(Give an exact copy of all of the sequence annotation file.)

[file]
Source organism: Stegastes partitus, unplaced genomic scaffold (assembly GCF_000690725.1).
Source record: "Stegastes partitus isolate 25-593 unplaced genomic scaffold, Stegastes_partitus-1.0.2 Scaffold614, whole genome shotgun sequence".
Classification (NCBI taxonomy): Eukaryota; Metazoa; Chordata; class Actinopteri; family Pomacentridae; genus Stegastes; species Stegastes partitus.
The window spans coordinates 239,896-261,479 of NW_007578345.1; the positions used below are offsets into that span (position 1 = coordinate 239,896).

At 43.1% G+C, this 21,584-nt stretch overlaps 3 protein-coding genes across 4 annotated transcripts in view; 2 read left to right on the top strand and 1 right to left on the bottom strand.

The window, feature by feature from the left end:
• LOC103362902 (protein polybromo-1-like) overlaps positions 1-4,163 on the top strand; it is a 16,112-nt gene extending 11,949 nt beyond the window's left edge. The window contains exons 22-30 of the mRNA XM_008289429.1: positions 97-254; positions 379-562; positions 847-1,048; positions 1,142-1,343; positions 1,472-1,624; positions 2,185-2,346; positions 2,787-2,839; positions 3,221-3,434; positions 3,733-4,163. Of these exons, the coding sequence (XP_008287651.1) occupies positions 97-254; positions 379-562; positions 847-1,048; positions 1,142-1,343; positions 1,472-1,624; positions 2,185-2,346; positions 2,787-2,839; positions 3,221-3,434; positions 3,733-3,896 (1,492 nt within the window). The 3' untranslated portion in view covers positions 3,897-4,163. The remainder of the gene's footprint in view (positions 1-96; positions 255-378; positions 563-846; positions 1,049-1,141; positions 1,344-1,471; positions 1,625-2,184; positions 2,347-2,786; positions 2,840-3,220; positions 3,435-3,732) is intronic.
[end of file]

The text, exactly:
Source organism: Stegastes partitus, unplaced genomic scaffold (assembly GCF_000690725.1).
Source record: "Stegastes partitus isolate 25-593 unplaced genomic scaffold, Stegastes_partitus-1.0.2 Scaffold614, whole genome shotgun sequence".
Classification (NCBI taxonomy): Eukaryota; Metazoa; Chordata; class Actinopteri; family Pomacentridae; genus Stegastes; species Stegastes partitus.
The window spans coordinates 239,896-261,479 of NW_007578345.1; the positions used below are offsets into that span (position 1 = coordinate 239,896).

At 43.1% G+C, this 21,584-nt stretch overlaps 3 protein-coding genes across 4 annotated transcripts in view; 2 read left to right on the top strand and 1 right to left on the bottom strand.

The window, feature by feature from the left end:
• LOC103362902 (protein polybromo-1-like) overlaps positions 1-4,163 on the top strand; it is a 16,112-nt gene extending 11,949 nt beyond the window's left edge. The window contains exons 22-30 of the mRNA XM_008289429.1: positions 97-254; positions 379-562; positions 847-1,048; positions 1,142-1,343; positions 1,472-1,624; positions 2,185-2,346; positions 2,787-2,839; positions 3,221-3,434; positions 3,733-4,163. Of these exons, the coding sequence (XP_008287651.1) occupies positions 97-254; positions 379-562; positions 847-1,048; positions 1,142-1,343; positions 1,472-1,624; positions 2,185-2,346; positions 2,787-2,839; positions 3,221-3,434; positions 3,733-3,896 (1,492 nt within the window). The 3' untranslated portion in view covers positions 3,897-4,163. The remainder of the gene's footprint in view (positions 1-96; positions 255-378; positions 563-846; positions 1,049-1,141; positions 1,344-1,471; positions 1,625-2,184; positions 2,347-2,786; positions 2,840-3,220; positions 3,435-3,732) is intronic.